News
Good News! AB 937 Will Not Go to Senate in 2017
by Karl Steinberg MD CMD HMDC
CALTCM President-Elect 
 

Last week, CALTCM received good news in the form of a decision by Assembly Member Susan Eggman to convert AB 937 (covered in the Wave last month, click here to view article) to a two-year bill.  This bill, which would have created additional complexity to medical decision-making around end-of-life issues, and would undoubtedly impair decisionally incapacitated patients’ ability to receive orders for treatment concordant with their wishes based on surrogates’ representations, was supported by attorneys including Bar Association groups and California Advocates for Nursing Home Reform (CANHR).  The only organizations opposed to this legislation were the Coalition for Compassionate Care of California (CCCC) and CALTCM.

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Predictors of Hospital Readmission for Patients Post-SNF discharged to Homes and Residential Care Facilities in a Post-Acute Care Setting
by Andrew Wang M.D., Alex Wang B.S., Austin Wang B.A., Parag Agnihotri M.D.
Sharp Extended Care, Sharp Health Care. Arbor Hills Skilled Nursing Rehabilitation Center, Generations Health Care

Second Place Poster Winner 

Summary

Post-SNF 30-day hospital readmissions are more likely to occur in male, cognitively impaired, lower-functioning patients.  Allen Cognitive Level placemat test is a useful tool to stratify patients of higher risk for readmission. Caregiver guides for patients at different impairment levels can facilitate home health care in various aspects of activities of daily living.  Further testing is required to validate the effect. 

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Diagnosing and Treating Depression in the Elderly

by Vanessa Mandal, MD

The IOM (Institute of Medicine), now called the National Academy of Medicine, defines patient-centered care as: “Providing care that is respectful of, and responsive to, individual patient preferences, needs and values, and ensuring that patient values guide all clinical decisions.”1This principle can be applied to the management of depression in geriatrics. Dr. Jay Luxenberg gave a comprehensive overview of diagnosing depression and subsyndromal depression in the elderly, with focus on DSM-V criteria and applicable ICD-10 diagnostic codes.

Not all post-acute and long-term care facilities have consulting psychiatry services available on-site. It is incumbent on physicians to develop competence in diagnosing depression and differentiating from grief reactions and social isolation. The PHQ-9 is a valuable tool and is already included in all nursing homes’ Minimum Data Set information.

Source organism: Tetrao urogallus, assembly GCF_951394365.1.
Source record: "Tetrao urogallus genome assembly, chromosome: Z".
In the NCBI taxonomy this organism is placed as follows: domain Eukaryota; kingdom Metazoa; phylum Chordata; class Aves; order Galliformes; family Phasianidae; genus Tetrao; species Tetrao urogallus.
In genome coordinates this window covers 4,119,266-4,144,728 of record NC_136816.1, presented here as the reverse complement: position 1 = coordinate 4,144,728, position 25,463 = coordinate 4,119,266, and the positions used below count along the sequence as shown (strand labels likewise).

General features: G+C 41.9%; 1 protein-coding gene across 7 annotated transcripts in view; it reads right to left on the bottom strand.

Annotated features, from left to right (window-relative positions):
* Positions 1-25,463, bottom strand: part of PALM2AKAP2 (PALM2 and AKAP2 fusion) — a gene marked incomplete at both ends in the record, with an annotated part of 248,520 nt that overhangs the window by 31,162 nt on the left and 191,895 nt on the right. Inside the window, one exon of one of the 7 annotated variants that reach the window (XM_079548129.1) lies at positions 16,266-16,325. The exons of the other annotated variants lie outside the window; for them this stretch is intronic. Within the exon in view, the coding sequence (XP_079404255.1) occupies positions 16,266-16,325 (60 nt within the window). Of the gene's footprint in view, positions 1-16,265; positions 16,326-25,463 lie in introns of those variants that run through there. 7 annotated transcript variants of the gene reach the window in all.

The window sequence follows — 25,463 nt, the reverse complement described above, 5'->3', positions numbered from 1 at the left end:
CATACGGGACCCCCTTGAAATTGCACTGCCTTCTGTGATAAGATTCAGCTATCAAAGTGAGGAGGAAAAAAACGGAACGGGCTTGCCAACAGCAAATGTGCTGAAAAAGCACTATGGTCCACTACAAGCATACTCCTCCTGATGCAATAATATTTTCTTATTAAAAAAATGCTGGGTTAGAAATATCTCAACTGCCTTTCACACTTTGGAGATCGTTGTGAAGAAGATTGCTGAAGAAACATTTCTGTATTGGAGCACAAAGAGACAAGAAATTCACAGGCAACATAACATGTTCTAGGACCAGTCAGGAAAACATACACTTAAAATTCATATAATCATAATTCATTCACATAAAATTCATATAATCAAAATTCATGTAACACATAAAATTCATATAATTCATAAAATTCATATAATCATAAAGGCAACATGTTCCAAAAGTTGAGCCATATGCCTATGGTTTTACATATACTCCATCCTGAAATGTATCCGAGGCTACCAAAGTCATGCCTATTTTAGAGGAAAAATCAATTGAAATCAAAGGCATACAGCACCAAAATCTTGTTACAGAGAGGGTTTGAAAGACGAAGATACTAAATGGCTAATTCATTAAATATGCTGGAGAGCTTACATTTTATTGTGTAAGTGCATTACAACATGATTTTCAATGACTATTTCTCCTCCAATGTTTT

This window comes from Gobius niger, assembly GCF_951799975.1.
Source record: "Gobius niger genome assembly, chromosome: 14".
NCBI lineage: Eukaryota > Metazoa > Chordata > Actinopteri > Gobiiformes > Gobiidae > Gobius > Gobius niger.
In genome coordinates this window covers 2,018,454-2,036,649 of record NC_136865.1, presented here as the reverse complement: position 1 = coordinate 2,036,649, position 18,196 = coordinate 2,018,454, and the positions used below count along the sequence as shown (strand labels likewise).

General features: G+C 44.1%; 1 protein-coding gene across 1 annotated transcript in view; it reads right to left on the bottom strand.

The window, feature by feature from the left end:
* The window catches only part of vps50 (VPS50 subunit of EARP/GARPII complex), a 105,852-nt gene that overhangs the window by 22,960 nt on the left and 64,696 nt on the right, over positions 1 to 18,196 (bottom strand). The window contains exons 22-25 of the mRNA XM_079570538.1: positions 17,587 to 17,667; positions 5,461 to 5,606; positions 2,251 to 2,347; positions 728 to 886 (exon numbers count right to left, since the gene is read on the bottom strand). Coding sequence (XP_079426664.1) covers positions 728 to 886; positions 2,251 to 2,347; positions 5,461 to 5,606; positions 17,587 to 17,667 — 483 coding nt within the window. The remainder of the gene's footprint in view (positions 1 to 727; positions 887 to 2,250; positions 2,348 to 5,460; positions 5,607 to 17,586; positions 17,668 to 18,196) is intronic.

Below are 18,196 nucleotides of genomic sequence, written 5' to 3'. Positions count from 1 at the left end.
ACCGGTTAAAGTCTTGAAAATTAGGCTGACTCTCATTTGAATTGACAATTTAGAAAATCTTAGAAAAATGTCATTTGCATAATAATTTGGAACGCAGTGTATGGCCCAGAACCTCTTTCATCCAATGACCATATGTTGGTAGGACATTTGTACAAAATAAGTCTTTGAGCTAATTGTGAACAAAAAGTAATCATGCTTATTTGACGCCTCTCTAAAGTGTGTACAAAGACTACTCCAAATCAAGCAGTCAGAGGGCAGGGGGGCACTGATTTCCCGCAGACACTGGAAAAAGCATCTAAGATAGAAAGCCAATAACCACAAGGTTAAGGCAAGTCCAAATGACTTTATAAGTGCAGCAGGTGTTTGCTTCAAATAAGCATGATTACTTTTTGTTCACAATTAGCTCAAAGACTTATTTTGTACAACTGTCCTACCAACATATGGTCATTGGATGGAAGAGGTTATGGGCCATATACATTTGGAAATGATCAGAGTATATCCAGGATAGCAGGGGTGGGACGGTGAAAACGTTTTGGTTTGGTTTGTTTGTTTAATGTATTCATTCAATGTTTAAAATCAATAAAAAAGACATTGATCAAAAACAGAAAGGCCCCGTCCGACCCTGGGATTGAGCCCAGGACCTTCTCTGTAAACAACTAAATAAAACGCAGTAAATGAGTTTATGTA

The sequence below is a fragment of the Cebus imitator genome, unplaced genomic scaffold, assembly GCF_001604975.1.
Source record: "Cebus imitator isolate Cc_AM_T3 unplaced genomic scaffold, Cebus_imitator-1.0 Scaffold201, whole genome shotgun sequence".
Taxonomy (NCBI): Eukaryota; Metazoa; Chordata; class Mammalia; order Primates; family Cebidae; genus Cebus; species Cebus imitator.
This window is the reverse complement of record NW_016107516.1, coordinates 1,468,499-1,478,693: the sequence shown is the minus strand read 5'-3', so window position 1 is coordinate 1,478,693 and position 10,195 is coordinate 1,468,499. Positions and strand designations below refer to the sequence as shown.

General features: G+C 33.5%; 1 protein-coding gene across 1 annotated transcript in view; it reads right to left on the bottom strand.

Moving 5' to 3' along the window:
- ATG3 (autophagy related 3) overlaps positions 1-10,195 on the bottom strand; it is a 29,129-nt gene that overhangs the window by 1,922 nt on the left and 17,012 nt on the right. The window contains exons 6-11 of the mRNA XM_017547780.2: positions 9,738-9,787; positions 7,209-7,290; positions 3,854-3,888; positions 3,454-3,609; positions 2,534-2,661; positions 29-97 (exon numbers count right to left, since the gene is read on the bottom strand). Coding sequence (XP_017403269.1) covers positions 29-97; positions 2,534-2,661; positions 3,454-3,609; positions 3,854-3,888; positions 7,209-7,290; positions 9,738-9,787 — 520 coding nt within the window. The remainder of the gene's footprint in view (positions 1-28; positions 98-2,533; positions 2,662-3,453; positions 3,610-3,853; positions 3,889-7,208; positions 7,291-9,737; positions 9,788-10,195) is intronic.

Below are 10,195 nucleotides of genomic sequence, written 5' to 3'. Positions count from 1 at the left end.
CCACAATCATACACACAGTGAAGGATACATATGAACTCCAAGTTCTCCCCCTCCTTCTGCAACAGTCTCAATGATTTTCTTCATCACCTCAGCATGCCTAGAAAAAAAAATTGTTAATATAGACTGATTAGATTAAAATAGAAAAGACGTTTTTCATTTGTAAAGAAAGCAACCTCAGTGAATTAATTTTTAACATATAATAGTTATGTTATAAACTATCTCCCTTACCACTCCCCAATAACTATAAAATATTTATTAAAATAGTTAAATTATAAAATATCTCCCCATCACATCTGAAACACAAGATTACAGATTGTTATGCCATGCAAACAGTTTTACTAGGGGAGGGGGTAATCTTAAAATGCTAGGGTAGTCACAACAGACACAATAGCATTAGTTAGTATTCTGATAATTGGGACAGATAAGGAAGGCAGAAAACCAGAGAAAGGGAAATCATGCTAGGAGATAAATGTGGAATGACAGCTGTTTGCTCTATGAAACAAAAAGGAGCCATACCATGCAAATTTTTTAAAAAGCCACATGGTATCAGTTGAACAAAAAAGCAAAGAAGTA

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Pharmacist-led Antibiotic Stewardship Program at a Nursing Home
1st Place Winner - 2017 CALTCM Poster Session 
by Mariam Khachatryan, Pharm.D.
PGY-1 Pharmacy Resident
 

Urinary Tract Infections (UTIs) are among the most commonly treated infections in long-term care, accounting for 30-40% of all infections treated. It is important to note also, that about 50% of women and up to 40% of men have asymptomatic bacteriuria. Although challenging, it is crucial to differentiate between symptomatic UTIs and asymptomatic bacteriuria because while symptomatic UTI requires treatment with antibiotics, asymptomatic bacteriuria does not. The overuse of antibiotics in nursing homes not only increases side effects and costs, but also increases resistance to the antibiotics. As of January 2017, SB 361 has required that all nursing facilities implement an antibiotic stewardship program (ASP). Los Angeles Jewish Home for the Aging (LAJHA), the facility at which this research was conducted, has implemented ASP as of September 2016 and with the current program in place, pharmacists are able to review and make recommendations regarding the choice of antibiotic, the dose or possible discontinuation based on IDA criteria, the facility antibiogram, patient allergies, as well as culture and sensitivity results.

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CALTCM Opposes AB 937 (Eggman)

by Karl Steinberg, MD, CMD, HMDC

Although CALTCM generally does not take positions on most pending legislation, our Board of Directors felt that AB 937 was sufficiently disturbing to warrant formal opposition to this bill, which if passed would make it more difficult to change a patient’s orders regarding intensity of treatment as their medical condition and prognosis changes.  The text of the bill is available online, click here.

This bill is being sponsored by the Bar Association, and the reasoning behind it is that under current law, if there is a conflict between two documents regarding resuscitative treatment, the more recent of the two takes precedence, which allows a “legally recognized healthcare decisionmaker” (LRHCDM) to change orders—which can be used to do something that might be against the patient’s own expressed wishes.  From a practical standpoint, current law makes sense, since the more current document is based on what has happened medically, and on whatever the patient may have said in the interval between the two documents—not based on whatever the patient wanted in the past when their situation was different.  In some cases, an advance directive may be executed years or even decades earlier, when a person is healthy and may desire aggressive treatments—then the document is never changed.  Unfortunately, if this law were passed, it would not allow any person not explicitly named as an agent with power of attorney for health care to make decisions on the patient’s behalf—even a spouse.  Treatment decisions would default to the last order or expression of wishes the patient made when they had decision-making capacity.

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